Today's Reading

I shook my head.

He waited a second. "Uh . . . anything I can help with?" I nodded.

He half smiled, more genuinely this time. "You might have to tell me what it is."

I took several rapid breaths, trying to ease the tightness in my chest. I felt like I might either float off the ground, buoyed by the moment's surreality, or be crushed into pieces by its immense weight. Finally, I blurted: "Can I show you something?"


I started quickly walking back toward the words.

"Shira!" A pained expression crossed his perfect face when I looked back at him, and he pushed back his hair, which was, if possible, even 'more' golden after a month of constant sun. "We have to go somewhere?"

"Not far! It's super close."

He glanced back at his friends—who, thank god, didn't include Noah today. Even so, a few watched us, grinning widely. "Have fun, Nelson!" one of them called, and Tyler—hand low, where he probably thought I couldn't see—flipped him off.

Then he turned back to me. "As long as it's quick."

I nodded several times, heart pounding. This was happening. I had taken my fate into my hands; I had made the decision to bare it all. I felt powerful and horrible.

I scurried onward, several feet in front of Tyler, down the beach and past Olivia. She gave me a salute and walked off to give us privacy. I thought I heard Tyler sigh. But it could have been the wind.

We reached the words made of stones and seashells.

I turned around. This was it. I'd been waiting for this moment for years. I'd dreamed up ten thousand different ways it could go, this moment that launched the rest of my life. Tyler and I would become a couple. The moment settled into me, and I knew it would be a perfect, golden memory: the smell of the sea, the caw of seagulls and crashing of waves, the sun on my skin. My mouth split into a huge grin.

But instead of looking at me with a matching blooming smile, he stared at the words with something akin to horror. Then he managed a queasy smile. "Aw, Shir, no."

My stomach swooped. I tried to say something, but nothing came out. How could he say no? I felt 'so strongly' for him. It was impossible that such a strong feeling could only go one way.

He scratched his neck, tried for another smile, and started walking away.


This couldn't be it. I could save this—save me, him, us. My hands curled, and I shouted words at him, magic words, a spell to start our future. "I love you!"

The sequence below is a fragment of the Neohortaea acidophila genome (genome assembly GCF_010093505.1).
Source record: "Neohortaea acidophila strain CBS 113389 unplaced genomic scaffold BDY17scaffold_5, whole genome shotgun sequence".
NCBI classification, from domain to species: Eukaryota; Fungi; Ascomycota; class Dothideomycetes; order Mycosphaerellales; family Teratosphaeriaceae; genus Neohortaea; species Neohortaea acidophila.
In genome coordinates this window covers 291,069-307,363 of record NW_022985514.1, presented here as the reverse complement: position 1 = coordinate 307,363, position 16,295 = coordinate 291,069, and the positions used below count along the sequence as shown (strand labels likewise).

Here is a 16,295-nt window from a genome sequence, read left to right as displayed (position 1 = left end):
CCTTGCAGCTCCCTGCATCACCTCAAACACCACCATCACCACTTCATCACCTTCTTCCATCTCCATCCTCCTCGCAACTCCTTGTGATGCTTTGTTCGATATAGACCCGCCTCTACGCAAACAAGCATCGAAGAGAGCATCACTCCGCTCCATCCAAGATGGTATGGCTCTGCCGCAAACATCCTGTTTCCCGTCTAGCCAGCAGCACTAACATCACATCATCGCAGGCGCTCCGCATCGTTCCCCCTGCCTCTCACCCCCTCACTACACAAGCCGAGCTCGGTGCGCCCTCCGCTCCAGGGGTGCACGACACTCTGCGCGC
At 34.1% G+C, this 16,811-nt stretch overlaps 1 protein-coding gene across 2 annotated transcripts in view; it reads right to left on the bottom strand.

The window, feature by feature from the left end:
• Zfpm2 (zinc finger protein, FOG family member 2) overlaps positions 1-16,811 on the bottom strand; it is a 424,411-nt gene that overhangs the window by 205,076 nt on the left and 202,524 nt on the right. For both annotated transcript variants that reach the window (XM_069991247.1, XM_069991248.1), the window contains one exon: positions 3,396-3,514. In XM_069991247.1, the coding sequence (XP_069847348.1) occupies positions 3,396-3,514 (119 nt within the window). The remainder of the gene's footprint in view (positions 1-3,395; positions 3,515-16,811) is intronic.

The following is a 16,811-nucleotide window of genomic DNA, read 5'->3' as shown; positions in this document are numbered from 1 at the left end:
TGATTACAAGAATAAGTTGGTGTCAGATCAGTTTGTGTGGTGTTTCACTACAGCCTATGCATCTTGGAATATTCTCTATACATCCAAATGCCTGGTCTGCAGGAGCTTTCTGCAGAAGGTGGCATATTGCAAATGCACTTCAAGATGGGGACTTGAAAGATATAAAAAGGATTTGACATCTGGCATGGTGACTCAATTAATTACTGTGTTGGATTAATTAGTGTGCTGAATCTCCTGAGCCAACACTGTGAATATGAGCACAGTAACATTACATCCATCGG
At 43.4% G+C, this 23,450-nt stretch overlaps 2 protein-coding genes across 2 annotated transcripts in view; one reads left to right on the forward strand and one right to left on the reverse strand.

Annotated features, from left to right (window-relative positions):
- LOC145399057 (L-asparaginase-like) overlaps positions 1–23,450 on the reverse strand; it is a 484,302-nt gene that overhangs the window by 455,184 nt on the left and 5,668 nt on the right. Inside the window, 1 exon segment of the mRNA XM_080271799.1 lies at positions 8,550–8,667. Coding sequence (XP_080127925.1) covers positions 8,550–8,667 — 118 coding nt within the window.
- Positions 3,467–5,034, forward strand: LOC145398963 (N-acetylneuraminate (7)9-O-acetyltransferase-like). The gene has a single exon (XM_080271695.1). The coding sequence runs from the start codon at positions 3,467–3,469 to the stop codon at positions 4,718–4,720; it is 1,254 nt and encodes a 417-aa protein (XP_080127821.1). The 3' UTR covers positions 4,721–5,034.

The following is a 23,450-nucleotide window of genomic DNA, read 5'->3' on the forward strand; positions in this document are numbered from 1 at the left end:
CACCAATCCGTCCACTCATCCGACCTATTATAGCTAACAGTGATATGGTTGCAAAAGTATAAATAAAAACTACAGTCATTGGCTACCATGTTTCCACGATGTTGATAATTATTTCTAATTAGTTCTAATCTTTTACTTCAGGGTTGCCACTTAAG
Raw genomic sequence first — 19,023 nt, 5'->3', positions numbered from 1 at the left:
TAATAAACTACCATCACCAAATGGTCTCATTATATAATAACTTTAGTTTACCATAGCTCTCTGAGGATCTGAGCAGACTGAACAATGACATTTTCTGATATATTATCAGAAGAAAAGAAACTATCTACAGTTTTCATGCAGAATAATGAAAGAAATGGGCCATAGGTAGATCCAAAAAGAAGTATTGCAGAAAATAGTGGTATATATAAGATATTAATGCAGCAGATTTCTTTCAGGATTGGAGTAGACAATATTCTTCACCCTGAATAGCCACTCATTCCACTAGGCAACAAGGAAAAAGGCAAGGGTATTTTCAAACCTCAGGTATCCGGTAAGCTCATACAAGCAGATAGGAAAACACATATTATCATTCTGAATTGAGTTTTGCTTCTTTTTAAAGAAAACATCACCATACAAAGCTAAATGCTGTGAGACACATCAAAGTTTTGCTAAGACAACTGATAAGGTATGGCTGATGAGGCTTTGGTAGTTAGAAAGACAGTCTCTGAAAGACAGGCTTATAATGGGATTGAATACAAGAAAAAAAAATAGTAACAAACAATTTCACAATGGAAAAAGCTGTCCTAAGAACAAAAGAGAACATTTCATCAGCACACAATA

He froze. Then he looked at me and laughed.

I'd heard his laugh a hundred times. It was so dear to me, the first thing I'd ever noticed about him. This time it cut through my core like he'd carved me up with jagged glass. "You don't love me."

"I do. I love you—I love you more than Juliet loved Romeo."

"Jesus Christ, I hope not. Look, you don't even know me."

"I do too!" I said, shrill and terrified.

"You're a little kid." He was too far away for me to make out the blue of his eyes, but I didn't need to be closer to hear his irritation. "What do you want, for us to hold hands and kiss on the cheek? Come on, Shir. Be real."

"I—no. I want to do—whatever you want to do!"

He laughed again. "I doubt it. Which you'll figure out soon, so I'm gonna put a cap on this."

And this time, he really did walk away.

He just . . . walked away.

I sank into a crouch on the sand, shocked. What had happened? We were supposed to be together. We were supposed to be perfect. I was fourteen and he was sixteen, and we were supposed to be in love.

Humiliated, I avoided Tyler for the rest of the summer. I tried not to notice all the other girls he flirted with and kissed. A hot, tight feeling squeezed me whenever I saw him. He, on the other hand, seemed unfazed. And like he wanted every girl but me.

By the next summer, I'd patched over my hurt with pride and used it to keep my chin up. We only interacted once, near the end, at a chaotic party thrown by Olivia's older sister. I ducked into a guest room to try to find a moment of peace. Instead—

"Oh my god."

This excerpt is from the hardcover edition.

Monday we begin he book YOUR NEW PLAYLIST by Jon Acuff.


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